College football: The ties between Jordan Stevens and Jack Cosgrove run deep

University of Maine football coach Jordan Stevens, left, greets Colby College coach Jack Cosgrove, right, at the College of Maine football luncheon Monday at Bowdoin College in Brunswick. Andy Molloy / Kennebec Magazine

Brunswick – When Jordan Stevens was hired as the University of Maine’s football coach in December, how long did he wait to talk to Jack Cosgrove, his mentor and coach when Stevens played for the Black Bears?

“Minutes,” Stevens said. “He was really cool. He means a lot to me. The relationship is so strong. We talk almost every week. I can’t thank him enough for his support.”

Cosgrove, now in his fifth season as a coach at Colby College after retiring from 23 years as Maine’s head coach after the 2015 season, admits he pretended to be surprised when he got Stevens’ call.

“I pretended I didn’t know he had the job when he called. But I knew. I felt so good about him,” Cosgrove said. “I was pulling for him. I was campaigning for Jordan. There were a number of guys I thought they could have, but Jordan was at the top of the list.”

Dozens of former Cosgrove players have moved into coaching ranks. He believes Stevens is the first to become a head coach in Division I.

Stevens played for Cosgrove in Maine from 2006-09, serving as the team captain during a major season in which he was awarded the Colonial Athletic’s Association Third Team Honors as a defensive end. On Monday, the old coach and his player were part of Bowdoin College’s annual Maine football kickoff luncheon.

Stevens and the Black Bears begin pre-season camp Thursday, with the opening game set for September 3 at the University of New Mexico. Cosgrove and the Moles open camp later this month, opening the season on September 17 at home against Williams.

After a four-year playing career in which Stevens began three seasons as a quarterback and defensive end for the Black Bears, he tried his hand as a professional, attending a junior junior camp with the Detroit Lions. In 2011, Stevens joined the Cosgrove team as what Cosgrove called “a young, underpaid assistant.”

“He had a real skill in assessing talent. He was without a doubt one of our best recruits. Someone who played this defensive position and mastered the techniques and fundamentals and was a great teacher,” Cosgrove said.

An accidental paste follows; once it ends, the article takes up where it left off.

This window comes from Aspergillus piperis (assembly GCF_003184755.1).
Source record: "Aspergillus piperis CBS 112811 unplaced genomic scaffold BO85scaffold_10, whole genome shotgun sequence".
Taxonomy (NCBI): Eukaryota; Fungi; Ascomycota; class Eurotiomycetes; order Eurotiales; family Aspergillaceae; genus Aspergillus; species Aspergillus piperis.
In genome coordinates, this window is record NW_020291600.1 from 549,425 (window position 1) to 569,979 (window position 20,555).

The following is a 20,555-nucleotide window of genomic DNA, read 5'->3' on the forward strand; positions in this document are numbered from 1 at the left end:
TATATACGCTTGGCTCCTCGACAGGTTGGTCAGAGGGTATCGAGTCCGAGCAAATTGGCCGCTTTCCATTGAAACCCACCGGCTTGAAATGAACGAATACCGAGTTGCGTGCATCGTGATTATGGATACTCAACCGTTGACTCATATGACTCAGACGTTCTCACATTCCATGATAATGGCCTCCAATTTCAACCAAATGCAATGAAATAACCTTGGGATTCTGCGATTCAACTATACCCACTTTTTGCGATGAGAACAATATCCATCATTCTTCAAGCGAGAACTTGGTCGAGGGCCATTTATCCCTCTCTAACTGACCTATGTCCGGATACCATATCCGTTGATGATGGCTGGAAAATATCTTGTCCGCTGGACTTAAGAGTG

Stevens first met Cosgrove attending football camps in Maine as a high school player at Blue Mountain in Farmington. The Temple native wanted to play Division I football, but after graduating from Blue Mountain in 2005, he simply wasn’t ready.

Stevens went to Bridgeton Academy for a year after graduation, and this is where he caught the attention of Cosgrove and then defensive coordinator Rich Nagy. The coaches offered him a scholarship on the spot after watching a workout in December 2005, shortly after Bridgeton’s season ended.

“It wasn’t just his abilities. We were really sold as a young man, by his values ​​and work ethic. And it all proved to be true. There’s not a lot you had to do to get Jordan excited about the game,” Cosgrove said. .

As a player, Stevens clicked with Cosgrove on the spot.

“I felt a resemblance to the coaches I grew up with. (Cosgrove) demanded similar things. I felt like I had always done well under his discipline because a lot of the things he was looking for were things I think I embody. Hardiness, hard work, and discipline,” Stevens said. “.

“I’ve always appreciated his honesty and willingness to pull me aside. It’s something that, at that age, was really touching, to be supported by your coach in that way.”

After four seasons as an assistant at Maine, Stevens transferred to Yale University in 2016. Last season, he was the joint defense coordinator at Yale University.

As a coach, Stevens tries to emulate Cosgrove’s consistency, energy, and attention to detail.

“He’s very organized. I’ve been sitting next to him at staff meetings. I sat there for four years. I saw all his notes, how he was holding the pen, how he did everything. How he took notes and how he ran the meeting. I had a front row seat,” Stevens said.

As president of the NFC’s Howard Vandersea Maine, it was Cosgrove’s responsibility to deliver a welcome statement at Monday’s lunch. It started with a special welcome to the new head coaches at the table, Matt Quinn of Bates and Stevens. As he spoke, Cosgrove turned to his left and looked Stevens in the eye.

“I couldn’t be more proud,” Cosgrove said.

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